In every region but the West North Central, homes with four or more bedrooms are on the decline. The shrinking of new homes reveals a shift in buyer demographics: Millennials are beginning to buy homes. Because they are just now jumping into homeownership, this new generation of homebuyers will be in the market for smaller starter-homes, contributing to the decline of four-bedroom homes. The three bedrooms option is still the most popular, but interest in builds with two bedrooms or less—while still only 11 percent of the new homes market—is the highest it has been since 2015.
The U.S. Census Bureau’s Survey of Construction’s (SOC) estimate of the number of bedrooms in new single-family homes has shown a declining trend for homes with 4 bedrooms or more since 2015. The most recent SOC data show the number of bedrooms of new homes whose construction began in 2018 (new homes started).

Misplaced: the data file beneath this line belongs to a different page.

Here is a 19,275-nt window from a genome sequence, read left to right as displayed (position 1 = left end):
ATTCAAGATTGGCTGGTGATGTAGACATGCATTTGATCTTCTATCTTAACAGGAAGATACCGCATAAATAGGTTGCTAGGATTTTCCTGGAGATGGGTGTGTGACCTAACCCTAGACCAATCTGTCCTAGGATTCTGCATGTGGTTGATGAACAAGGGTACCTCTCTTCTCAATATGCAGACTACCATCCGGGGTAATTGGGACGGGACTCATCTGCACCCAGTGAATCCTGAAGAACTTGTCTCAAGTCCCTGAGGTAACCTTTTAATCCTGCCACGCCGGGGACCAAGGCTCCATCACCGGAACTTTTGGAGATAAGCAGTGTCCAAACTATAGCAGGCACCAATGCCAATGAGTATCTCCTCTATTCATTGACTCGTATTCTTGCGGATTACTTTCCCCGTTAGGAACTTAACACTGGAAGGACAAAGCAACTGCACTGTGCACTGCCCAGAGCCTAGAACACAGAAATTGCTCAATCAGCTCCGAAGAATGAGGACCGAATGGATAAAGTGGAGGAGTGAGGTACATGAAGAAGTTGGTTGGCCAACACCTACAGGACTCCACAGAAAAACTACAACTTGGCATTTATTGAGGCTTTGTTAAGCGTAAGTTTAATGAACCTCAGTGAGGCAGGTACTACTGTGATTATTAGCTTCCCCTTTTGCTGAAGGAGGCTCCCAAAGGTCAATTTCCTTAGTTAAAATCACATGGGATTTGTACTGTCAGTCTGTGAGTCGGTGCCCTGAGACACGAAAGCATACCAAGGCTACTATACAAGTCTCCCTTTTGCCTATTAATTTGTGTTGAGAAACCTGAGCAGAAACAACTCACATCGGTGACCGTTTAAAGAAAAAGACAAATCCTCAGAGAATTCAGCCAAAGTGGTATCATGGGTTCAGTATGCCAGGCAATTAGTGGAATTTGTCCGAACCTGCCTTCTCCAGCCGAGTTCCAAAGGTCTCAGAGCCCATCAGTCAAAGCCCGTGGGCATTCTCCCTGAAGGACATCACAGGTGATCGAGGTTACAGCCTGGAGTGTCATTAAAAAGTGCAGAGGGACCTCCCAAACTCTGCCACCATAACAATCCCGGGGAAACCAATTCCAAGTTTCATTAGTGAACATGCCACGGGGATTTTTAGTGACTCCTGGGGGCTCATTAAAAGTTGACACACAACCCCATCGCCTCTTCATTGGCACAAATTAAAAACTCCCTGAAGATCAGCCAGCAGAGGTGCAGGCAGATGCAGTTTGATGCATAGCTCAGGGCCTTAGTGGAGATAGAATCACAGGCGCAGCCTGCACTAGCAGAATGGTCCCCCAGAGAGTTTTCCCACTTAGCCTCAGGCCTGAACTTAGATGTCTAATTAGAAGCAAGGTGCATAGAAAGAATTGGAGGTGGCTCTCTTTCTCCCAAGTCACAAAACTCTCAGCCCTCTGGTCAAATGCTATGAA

Nationally, the number of single-family homes started with 4 bedrooms or more declined from 44.8% in 2017 to 43.5% in 2018. These developments are linked to changes in preferences among home buyers. With more Millennials becoming prepared to buy their first home, the starter home share will rise, which means smaller homes and slightly fewer bedrooms.
Historically, new homes started with 3 or 4 bedrooms have held the highest shares and new homes started with 2 bedrooms or less or 5 bedrooms or more have held the lowest shares. The declining trend mirrors the downward trend of new single-family home size.